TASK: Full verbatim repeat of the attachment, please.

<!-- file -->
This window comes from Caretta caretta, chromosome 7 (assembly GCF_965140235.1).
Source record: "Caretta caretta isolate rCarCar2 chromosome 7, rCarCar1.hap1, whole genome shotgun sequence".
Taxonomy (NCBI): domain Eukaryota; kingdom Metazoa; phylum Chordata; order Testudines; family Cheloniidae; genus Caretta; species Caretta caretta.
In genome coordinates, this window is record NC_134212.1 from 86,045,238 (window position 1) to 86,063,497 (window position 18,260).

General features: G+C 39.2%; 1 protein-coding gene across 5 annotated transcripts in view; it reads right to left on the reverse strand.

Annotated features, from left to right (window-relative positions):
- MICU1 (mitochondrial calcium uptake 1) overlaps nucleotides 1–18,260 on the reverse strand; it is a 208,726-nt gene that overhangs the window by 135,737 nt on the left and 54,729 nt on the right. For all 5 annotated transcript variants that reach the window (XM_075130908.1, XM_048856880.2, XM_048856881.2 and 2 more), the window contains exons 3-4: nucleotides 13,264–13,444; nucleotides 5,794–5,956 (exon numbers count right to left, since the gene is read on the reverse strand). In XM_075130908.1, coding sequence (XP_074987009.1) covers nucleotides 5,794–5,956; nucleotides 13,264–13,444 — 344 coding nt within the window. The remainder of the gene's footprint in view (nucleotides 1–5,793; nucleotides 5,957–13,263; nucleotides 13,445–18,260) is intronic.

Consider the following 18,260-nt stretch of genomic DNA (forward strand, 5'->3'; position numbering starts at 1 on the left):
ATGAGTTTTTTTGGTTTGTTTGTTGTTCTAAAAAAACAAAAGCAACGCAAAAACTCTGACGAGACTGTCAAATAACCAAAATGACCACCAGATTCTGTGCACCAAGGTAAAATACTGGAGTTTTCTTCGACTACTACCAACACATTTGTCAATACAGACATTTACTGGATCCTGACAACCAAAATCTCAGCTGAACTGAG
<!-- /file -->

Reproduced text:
This window comes from Caretta caretta, chromosome 7 (assembly GCF_965140235.1).
Source record: "Caretta caretta isolate rCarCar2 chromosome 7, rCarCar1.hap1, whole genome shotgun sequence".
Taxonomy (NCBI): domain Eukaryota; kingdom Metazoa; phylum Chordata; order Testudines; family Cheloniidae; genus Caretta; species Caretta caretta.
In genome coordinates, this window is record NC_134212.1 from 86,045,238 (window position 1) to 86,063,497 (window position 18,260).

General features: G+C 39.2%; 1 protein-coding gene across 5 annotated transcripts in view; it reads right to left on the reverse strand.

Annotated features, from left to right (window-relative positions):
- MICU1 (mitochondrial calcium uptake 1) overlaps nucleotides 1–18,260 on the reverse strand; it is a 208,726-nt gene that overhangs the window by 135,737 nt on the left and 54,729 nt on the right. For all 5 annotated transcript variants that reach the window (XM_075130908.1, XM_048856880.2, XM_048856881.2 and 2 more), the window contains exons 3-4: nucleotides 13,264–13,444; nucleotides 5,794–5,956 (exon numbers count right to left, since the gene is read on the reverse strand). In XM_075130908.1, coding sequence (XP_074987009.1) covers nucleotides 5,794–5,956; nucleotides 13,264–13,444 — 344 coding nt within the window. The remainder of the gene's footprint in view (nucleotides 1–5,793; nucleotides 5,957–13,263; nucleotides 13,445–18,260) is intronic.

Consider the following 18,260-nt stretch of genomic DNA (forward strand, 5'->3'; position numbering starts at 1 on the left):
ATGAGTTTTTTTGGTTTGTTTGTTGTTCTAAAAAAACAAAAGCAACGCAAAAACTCTGACGAGACTGTCAAATAACCAAAATGACCACCAGATTCTGTGCACCAAGGTAAAATACTGGAGTTTTCTTCGACTACTACCAACACATTTGTCAATACAGACATTTACTGGATCCTGACAACCAAAATCTCAGCTGAACTGAG